BEIJING/WASHINGTON (Reuters) - China and the United States must act fast and in unison on global warming if the world is to be saved from devastating change, a report drawn up in part by the new U.S. Energy Secretary Steven Chu warned.
The two top emitters must bring their leaders together for a climate summit, to overcome protectionist fears and speed up research and roll-out of clean technology, the “Roadmap for U.S.-China Cooperation on Energy and Climate Change” said.
“If these two countries cannot find ways to bridge the long-standing divide on this issue, there will literally be no solution,” the report said.
“That our planet is now approaching a point of no return on the question of global warming is increasingly self-evident.”
Chu was Co-Chair of the project — a joint effort by the Pew Center on Global Climate Change and the Asia Society Center on U.S.-China relations — until his nomination as Barack Obama’s Energy Secretary. It had been largely completed when he withdrew, another senior manager told Reuters.
“He dropped out only after his surprise nomination ... it had really been finished,” Asia Society Center Director Orville Schell said in a telephone interview.
Chu, a Nobel Prize-winning physicist, said last month the administration would seek a cap-and-trade system to cut emissions and head off the threat of “dramatic, disruptive changes to our climate in the lifetimes of our children and grandchildren.”
But the new roadmap went further, calling for a top level strategic partnership with rising giant and sometime competitor China, to heal long-standing disputes over who should cut emissions, by how much, and where the cash should come from.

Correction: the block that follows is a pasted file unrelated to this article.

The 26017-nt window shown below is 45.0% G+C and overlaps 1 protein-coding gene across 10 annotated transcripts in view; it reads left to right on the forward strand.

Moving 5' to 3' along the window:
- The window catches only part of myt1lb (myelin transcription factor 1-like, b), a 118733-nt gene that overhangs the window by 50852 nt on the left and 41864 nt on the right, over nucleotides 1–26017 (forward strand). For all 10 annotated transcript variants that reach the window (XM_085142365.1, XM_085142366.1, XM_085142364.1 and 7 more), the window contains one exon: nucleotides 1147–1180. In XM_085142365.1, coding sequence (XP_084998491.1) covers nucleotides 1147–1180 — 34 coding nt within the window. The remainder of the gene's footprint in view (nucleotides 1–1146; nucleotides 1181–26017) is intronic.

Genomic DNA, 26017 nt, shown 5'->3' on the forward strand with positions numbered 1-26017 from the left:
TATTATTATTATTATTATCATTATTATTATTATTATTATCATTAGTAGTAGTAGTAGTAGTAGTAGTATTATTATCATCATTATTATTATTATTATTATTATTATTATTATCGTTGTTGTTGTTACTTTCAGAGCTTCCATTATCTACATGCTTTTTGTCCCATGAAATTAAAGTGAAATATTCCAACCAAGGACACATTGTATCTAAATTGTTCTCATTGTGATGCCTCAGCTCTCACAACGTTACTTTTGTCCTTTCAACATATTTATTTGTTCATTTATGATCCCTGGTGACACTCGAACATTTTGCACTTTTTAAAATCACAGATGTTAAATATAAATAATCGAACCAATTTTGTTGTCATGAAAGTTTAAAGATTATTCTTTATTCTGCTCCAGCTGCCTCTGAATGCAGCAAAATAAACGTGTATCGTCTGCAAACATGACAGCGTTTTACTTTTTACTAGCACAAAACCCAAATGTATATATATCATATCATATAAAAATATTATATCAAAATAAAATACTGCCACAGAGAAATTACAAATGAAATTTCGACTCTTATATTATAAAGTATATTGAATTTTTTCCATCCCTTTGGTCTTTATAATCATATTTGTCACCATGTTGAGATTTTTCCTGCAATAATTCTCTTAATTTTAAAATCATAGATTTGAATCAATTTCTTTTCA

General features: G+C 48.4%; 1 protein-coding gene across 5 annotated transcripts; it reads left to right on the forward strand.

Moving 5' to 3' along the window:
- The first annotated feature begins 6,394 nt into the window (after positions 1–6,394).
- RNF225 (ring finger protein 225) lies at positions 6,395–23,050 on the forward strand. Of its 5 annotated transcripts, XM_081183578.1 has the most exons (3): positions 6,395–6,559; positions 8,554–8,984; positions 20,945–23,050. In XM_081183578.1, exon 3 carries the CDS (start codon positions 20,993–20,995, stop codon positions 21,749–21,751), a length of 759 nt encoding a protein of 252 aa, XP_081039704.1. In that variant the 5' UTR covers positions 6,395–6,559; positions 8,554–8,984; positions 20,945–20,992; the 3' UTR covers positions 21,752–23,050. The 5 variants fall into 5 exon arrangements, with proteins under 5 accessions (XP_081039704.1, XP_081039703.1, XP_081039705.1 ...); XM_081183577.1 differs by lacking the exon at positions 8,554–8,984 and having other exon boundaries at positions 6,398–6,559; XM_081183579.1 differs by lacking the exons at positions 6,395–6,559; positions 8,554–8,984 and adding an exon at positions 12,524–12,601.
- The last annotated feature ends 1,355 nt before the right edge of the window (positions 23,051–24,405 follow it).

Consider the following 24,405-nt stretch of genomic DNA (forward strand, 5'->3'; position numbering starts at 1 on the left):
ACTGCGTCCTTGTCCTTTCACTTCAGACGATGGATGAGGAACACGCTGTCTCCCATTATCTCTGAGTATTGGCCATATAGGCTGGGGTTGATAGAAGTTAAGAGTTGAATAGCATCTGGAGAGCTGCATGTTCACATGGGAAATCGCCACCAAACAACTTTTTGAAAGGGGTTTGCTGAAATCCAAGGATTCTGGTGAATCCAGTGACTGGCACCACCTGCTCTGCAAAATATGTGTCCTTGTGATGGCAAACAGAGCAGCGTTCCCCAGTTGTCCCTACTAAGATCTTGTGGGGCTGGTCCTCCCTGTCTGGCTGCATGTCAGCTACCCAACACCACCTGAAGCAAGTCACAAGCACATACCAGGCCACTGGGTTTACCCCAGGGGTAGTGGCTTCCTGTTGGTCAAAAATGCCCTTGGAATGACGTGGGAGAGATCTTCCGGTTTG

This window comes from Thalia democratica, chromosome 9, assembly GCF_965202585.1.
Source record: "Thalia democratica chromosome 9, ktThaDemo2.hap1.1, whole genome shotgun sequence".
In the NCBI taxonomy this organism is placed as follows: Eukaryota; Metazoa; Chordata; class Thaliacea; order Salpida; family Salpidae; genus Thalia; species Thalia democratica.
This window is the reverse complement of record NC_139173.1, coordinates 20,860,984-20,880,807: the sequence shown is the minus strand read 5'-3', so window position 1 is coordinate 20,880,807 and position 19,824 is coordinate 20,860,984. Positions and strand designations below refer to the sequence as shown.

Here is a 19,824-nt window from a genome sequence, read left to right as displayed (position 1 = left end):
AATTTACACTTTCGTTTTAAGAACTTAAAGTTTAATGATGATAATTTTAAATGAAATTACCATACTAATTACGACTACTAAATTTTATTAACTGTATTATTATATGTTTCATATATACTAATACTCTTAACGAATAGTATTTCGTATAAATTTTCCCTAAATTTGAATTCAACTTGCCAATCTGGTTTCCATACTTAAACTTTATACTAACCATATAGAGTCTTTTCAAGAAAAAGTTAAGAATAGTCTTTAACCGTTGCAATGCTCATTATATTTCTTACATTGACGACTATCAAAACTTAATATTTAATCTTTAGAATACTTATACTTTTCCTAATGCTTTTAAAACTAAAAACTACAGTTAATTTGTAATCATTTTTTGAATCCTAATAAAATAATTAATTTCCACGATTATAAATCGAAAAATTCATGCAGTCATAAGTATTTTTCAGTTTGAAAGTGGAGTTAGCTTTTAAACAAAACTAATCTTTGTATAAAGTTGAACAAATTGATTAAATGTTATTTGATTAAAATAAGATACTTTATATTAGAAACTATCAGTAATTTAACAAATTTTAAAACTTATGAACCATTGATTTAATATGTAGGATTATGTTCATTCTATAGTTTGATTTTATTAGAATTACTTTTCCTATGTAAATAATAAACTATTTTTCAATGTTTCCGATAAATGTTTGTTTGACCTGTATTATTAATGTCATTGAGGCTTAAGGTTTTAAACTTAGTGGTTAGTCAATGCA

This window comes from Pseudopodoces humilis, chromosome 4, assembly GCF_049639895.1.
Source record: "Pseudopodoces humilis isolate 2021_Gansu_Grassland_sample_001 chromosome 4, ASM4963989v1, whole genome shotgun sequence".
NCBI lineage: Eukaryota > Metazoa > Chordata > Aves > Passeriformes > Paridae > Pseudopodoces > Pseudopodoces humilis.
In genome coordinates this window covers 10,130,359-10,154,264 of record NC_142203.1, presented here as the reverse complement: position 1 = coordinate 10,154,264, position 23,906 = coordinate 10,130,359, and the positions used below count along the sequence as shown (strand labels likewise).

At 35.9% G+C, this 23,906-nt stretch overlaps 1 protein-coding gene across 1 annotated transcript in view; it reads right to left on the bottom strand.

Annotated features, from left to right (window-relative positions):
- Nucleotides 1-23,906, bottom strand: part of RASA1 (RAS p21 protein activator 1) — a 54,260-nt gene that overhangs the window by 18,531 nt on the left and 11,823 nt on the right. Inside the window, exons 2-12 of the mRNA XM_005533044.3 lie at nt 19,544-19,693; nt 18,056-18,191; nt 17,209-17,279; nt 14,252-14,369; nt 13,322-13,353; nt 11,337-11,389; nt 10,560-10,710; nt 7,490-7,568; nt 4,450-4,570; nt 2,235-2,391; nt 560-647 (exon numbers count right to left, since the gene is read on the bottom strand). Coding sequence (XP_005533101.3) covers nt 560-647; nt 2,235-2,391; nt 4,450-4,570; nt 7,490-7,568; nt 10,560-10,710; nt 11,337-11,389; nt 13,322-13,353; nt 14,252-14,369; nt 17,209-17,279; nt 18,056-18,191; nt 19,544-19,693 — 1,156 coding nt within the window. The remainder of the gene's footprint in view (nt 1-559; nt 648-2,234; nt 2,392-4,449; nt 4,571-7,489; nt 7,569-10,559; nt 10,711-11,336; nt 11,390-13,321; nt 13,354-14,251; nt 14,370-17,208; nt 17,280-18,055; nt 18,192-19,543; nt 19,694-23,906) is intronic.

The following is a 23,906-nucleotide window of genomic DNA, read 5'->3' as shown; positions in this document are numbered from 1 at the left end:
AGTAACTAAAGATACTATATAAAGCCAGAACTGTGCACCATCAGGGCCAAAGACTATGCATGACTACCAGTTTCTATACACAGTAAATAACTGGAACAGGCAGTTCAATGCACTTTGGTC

About 190 countries are trying to craft a broader climate treaty by December to replace the Kyoto Protocol that only binds wealthy nations to emissions targets between 2008 and 2012, but the report suggested a bilateral push should come first.
“The United States and China need to immediately begin acting in concert, without awaiting new domestic legislation or multilateral agreements,” it said.
The global economic crisis has undercut both high oil prices and the willingness to spend that had fueled a boom in renewable energy technology and a rash of projects to cut emissions.
There are now fears that governments focused on reviving their swooning economies will put “green” projects on one side.
“It is all up for grabs with this economic collapse ... I think it’s going to be very, very difficult,” Schell said.
But there are hopes that the shared threat of climate change might help bring Beijing and Washington together, much as they were united decades ago by fear of the Soviet Union.
“I think their feeling is they need to have something at the core of U.S.-China relations that is of common interest and that could be environmental questions,” Schell said.
“I was heartened to hear a senior official involved in organizing Hillary Clinton’s trip to China expressing a similar view,” he added, suggesting that a planned China visit by the U.S. Secretary of State could launch a new cooperation.
Global warming has sped up the agenda of China’s leaders, because of rising diplomatic pressure and increasing evidence of the strain it will put on its already fragile environment.
But Beijing insists rich nations that enjoyed emissions intensive development must give developing countries cash and technology so they do not have to sacrifice economic growth to tackle warming, and it has been unhappy with global talks so far.
“Progress is still very sluggish,” foreign ministry spokeswoman Jiang Yan told a regular news briefing on Thursday.